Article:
The nearby city of Fujiyoshida is where you’ll find these two famous spots, both enormously popular among photographers!

In spring, just after cherry blossom season (mid-April to late May), the Fuji Shibazakura Festival held at Fuji Motosuko Resort in Kawaguchiko also offers a unique view of the iconic mountain in front of a field of pretty pink moss phlox flowers.

Local Marathons & Races

Perhaps the most scenic marathon in Japan, if not the world. Runners will rejoice to hear that the Mt. Fuji Marathon offers a chance to enjoy a 42km right loop directly beside Mt. Fuji each November! The marathon course traces a path around Lake Kawaguchiko and Lake Saiko, giving runners a chance to run through the cool lake breeze and the picturesque scenery, all while taking in the view of Mt. Fuji from a variety of lovely angles. For a slightly easier run, the Mt. Fuji Marathon also offers a 10.5km charity fun run, for a similar but less grueling experience.

For committed athletes, The Ultra-Trail Mt. Fuji is an even more challenging option that takes place in the spring. The 100-mile (165km) course follows a winding trail three-quarters of the way around the base of the mountain, climbing up nearby ridges and back down to lakeside paths, finally looping back around to finish at the popular local amusement park Fuji-Q Highland. It’s not a run for the faint of heart, that’s for sure.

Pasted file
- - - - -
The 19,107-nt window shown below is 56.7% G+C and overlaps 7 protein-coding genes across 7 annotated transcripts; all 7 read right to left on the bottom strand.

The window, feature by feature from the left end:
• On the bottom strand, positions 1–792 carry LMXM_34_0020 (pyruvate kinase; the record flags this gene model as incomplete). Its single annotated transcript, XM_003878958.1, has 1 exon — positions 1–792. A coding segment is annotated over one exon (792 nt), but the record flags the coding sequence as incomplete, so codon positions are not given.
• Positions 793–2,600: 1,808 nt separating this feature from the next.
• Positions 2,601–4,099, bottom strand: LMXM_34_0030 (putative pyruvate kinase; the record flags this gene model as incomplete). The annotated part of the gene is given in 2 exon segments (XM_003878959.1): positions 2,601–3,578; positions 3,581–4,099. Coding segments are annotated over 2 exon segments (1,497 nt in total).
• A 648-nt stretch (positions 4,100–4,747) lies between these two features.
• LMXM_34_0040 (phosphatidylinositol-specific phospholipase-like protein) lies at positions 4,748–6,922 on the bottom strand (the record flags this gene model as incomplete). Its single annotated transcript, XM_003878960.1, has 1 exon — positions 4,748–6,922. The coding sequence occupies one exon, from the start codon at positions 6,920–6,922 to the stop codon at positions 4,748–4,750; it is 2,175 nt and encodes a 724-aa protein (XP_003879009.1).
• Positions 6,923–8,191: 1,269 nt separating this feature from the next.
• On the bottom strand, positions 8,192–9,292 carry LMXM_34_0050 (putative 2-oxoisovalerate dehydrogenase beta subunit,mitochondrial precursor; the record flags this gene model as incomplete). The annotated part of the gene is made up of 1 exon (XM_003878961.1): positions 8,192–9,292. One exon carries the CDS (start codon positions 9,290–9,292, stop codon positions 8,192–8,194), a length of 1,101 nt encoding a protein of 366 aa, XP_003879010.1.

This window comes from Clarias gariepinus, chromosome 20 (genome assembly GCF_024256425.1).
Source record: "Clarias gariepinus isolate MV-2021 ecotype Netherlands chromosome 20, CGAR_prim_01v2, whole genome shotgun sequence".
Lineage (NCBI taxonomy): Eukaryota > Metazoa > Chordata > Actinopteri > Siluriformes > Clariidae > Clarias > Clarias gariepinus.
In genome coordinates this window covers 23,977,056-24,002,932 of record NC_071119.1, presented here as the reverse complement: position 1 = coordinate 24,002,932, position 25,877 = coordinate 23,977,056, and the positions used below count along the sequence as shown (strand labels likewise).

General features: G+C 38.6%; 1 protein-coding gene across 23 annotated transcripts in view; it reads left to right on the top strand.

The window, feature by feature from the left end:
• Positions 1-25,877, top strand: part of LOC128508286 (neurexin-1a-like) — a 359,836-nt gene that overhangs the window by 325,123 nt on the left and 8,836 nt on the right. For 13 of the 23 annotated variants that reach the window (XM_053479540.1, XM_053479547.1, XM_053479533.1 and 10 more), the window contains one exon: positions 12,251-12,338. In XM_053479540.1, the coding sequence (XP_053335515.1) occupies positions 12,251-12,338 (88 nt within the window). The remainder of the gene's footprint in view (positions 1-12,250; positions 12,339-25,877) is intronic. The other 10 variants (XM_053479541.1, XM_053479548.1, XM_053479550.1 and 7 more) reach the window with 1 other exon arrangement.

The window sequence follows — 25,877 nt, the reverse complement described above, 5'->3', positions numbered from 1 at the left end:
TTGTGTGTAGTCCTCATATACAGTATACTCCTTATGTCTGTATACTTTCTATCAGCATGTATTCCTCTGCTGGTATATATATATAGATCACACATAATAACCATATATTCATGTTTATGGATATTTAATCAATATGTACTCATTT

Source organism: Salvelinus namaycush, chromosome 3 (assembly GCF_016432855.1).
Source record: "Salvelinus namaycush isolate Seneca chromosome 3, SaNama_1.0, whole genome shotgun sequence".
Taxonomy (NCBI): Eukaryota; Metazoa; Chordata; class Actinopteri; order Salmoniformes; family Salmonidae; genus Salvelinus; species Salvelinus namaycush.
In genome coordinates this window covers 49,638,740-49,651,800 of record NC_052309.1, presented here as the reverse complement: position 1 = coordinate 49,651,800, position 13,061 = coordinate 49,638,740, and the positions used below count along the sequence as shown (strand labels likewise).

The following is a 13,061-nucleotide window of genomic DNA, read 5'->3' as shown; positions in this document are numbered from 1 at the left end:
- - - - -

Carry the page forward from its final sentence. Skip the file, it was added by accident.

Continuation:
Of course, casual runners can enjoy the lakeside paths at the foot of Mt. Fuji any time of year, without all the official fanfare!

Camping in the Foothills

For travelers staying around Mt. Fuji, accommodation options usually revolve around traditional Japanese-style ryokan hotels, but one fun and slightly less fancy alternative is camping. There are a number of camping grounds in the Fuji Five Lakes area, each offering different facilities, but all in full view of the majestic mountain. Whether you want to bring a tent, stay in a simple cabin, or try a little luxury glamping, there are all kinds of options. Many of the most popular grounds are right on the water of Lake Saiko or Lake Shoji, so there’s not only a great view, but access to boat piers and lake activities as well! The photo above is from a Japankuru trip a few years back, at Shojiko Camping Cottage.

Hot Springs

Whether you’re recovering from a tough hike to the peak of Mt. Fuji, or just want a beautiful place to soak in Japan’s famous onsen baths, the area around Mt. Fuji is a great place to indulge in the luxuries of Japan’s hot springs. Many of the ryokan hotels at the foot of the mountain and around the Fuji Five Lakes have their own onsen baths, and a number of those include open-air baths for maximum Mt. Fuji visibility. Not far from the mountain you’ll also find a handful of so-called “onsen towns,” which are famous around Japan for having particularly plentiful, luxurious, or high-quality hot springs. While slightly farther away from the mountain, both Hottarakashi Onsen and Hakone have huge reputations and onsen facilities with perfectly picturesque views of Mt. Fuji! (Eagle-eyed readers will even see it in this cloudy picture from Hottarakashi Onsen.)

All Around the Mountain

From arduous hikes to heavenly hot springs, there’s plenty to enjoy on and around Mt. Fuji, whether you like to push yourself to the limits or just take it easy all day long. Whatever your itinerary looks like, there’s no denying that Mt. Fuji is a symbol of Japan, and it’s worth fitting into your schedule!